This is one of the most important steps in the competitive analysis process. The rest of your work depends on this point. It’s also a key moment, because based on it we usually decide how much money we will have to spend on the link acquisition process and how much time it will take to match the competition.

The standard key is to talk to the client, who has a slightly different view of his industry than you do. He looks through the prism of business competitors, often knowing their statistics or sales effectiveness and market share.

However, this is a completely different kind of competition from that in search results. Many times blogs or content sites rank high on popular, e-commerce queries, which greatly broadens the spectrum of analysis.

It’s also a guideline on which it’s worth dividing keywords by intent (the three main ones are navigation, information and transaction). This allows us to create the kind of content that will support us in furthering our business goals through the micro – and macro conversion mechanism.

In order not to make a mistake, we again need to involve the customer in the process. The exercise is simple, consisting of two steps:

  • Step 1: We ask the client to list all business competitors, that he or she knows of – both in Poland and abroad. We do not limit ourselves by size, popularity, age in the market. This list is supposed to include everyone. In this way, we get a fairly specific list that we need to include in further analysis.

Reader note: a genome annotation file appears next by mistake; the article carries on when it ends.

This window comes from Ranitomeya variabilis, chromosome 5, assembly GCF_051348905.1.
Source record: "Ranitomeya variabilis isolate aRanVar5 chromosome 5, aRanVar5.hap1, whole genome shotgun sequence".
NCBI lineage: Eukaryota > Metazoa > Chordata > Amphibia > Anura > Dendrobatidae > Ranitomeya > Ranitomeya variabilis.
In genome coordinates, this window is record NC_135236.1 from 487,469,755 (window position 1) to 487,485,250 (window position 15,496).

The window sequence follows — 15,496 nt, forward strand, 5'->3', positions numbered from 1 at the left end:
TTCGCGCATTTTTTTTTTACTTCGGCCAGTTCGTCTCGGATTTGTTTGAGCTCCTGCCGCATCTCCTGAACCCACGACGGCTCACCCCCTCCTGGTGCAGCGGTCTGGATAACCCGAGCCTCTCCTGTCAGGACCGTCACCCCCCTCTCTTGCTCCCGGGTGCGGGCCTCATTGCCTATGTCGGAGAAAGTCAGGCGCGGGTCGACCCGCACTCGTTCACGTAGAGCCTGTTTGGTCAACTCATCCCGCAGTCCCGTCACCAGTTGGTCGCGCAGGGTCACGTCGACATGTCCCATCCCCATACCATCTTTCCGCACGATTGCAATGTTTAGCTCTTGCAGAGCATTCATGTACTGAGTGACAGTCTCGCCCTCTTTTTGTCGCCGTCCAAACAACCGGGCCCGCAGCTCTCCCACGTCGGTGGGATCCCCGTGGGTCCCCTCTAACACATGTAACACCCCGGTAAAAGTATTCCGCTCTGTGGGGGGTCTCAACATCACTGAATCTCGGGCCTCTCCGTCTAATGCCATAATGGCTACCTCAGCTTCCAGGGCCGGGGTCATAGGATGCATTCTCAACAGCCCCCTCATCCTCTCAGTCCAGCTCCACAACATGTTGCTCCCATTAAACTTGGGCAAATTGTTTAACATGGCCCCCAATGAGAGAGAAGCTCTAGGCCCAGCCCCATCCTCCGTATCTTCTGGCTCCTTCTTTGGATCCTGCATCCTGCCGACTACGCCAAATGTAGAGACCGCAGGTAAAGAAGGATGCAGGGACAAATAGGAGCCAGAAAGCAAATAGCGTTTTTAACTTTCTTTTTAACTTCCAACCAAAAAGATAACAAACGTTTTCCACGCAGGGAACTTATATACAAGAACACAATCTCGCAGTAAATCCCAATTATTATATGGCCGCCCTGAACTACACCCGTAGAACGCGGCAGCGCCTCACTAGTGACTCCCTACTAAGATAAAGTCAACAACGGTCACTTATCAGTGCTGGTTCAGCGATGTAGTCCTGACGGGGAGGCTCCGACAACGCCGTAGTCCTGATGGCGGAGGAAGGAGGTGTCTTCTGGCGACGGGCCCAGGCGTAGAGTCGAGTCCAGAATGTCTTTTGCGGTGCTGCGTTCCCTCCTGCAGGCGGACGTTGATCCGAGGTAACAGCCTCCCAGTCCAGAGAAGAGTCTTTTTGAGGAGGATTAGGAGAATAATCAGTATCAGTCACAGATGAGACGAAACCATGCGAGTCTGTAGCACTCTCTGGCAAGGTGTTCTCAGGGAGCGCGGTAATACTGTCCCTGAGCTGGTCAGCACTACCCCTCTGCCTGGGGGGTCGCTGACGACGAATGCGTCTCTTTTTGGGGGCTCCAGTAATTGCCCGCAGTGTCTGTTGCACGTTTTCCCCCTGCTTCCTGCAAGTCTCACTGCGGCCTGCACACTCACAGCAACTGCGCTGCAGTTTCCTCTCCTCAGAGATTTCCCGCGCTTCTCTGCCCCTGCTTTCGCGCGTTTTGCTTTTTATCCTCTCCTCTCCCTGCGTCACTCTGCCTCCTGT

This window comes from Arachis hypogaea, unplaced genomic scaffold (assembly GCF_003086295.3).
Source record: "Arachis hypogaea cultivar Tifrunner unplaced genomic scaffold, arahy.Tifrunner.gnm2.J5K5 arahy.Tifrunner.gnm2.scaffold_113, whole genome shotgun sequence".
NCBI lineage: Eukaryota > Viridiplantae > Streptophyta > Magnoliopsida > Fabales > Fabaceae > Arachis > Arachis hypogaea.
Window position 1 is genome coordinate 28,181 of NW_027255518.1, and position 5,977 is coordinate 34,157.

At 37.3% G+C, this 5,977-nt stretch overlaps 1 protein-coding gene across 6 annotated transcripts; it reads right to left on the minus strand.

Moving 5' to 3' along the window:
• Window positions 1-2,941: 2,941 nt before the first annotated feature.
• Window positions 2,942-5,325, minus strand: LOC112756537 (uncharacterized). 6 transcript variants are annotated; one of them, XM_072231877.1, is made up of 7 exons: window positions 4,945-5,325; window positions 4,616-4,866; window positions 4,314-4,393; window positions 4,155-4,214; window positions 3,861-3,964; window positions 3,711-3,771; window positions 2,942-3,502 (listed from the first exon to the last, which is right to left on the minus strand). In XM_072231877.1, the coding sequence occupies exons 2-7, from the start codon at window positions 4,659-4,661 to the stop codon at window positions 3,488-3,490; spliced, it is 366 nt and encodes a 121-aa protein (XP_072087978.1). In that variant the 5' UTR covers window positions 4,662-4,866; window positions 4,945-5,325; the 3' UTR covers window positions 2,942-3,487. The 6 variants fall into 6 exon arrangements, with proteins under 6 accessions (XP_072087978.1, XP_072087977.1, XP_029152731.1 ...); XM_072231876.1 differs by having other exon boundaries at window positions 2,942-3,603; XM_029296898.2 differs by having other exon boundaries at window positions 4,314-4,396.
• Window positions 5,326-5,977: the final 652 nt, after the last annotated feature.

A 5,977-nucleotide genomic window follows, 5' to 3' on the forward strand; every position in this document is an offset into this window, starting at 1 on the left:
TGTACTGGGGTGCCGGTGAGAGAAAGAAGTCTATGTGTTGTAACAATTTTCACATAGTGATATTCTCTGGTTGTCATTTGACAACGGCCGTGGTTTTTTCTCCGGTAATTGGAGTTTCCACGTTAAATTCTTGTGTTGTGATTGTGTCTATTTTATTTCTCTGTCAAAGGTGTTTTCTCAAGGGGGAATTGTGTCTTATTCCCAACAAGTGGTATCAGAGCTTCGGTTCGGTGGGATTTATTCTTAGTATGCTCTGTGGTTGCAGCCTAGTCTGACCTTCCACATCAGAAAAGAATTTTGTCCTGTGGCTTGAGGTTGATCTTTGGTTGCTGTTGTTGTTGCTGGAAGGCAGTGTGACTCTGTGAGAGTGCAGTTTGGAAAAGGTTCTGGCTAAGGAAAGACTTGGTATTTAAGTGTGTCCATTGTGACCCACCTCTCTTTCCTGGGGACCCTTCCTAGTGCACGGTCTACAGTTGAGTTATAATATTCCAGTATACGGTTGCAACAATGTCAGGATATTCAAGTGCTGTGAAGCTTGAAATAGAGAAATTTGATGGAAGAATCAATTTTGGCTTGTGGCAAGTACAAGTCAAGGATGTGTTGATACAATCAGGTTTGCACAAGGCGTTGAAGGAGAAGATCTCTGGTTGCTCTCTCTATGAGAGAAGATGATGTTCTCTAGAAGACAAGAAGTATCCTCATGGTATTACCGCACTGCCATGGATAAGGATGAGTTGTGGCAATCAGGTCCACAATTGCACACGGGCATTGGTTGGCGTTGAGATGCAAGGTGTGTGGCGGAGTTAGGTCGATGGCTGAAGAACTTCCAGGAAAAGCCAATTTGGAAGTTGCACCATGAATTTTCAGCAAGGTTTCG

Important: The indication of foreign sites is intended to make it easier for us to draw out on our own what keywords make sense when translated into the Polish market (after appropriate translation).
  • .

  • Step 2: We ask the client to create a list of keywords that they associate with or seem to make sense in terms of promoting their company’s products/services online. Almost never is the list of keywords presented good (ready for further SEO), but it allows us to better understand the client’s assumptions and provides a good introduction to further independent analysis.
  • .

Step 3: We work with keywords

Keywords are the foundation for further analysis. Well chosen and matched to the offer, they provide valuable traffic that we can turn into conversions. Working with them is based on several steps.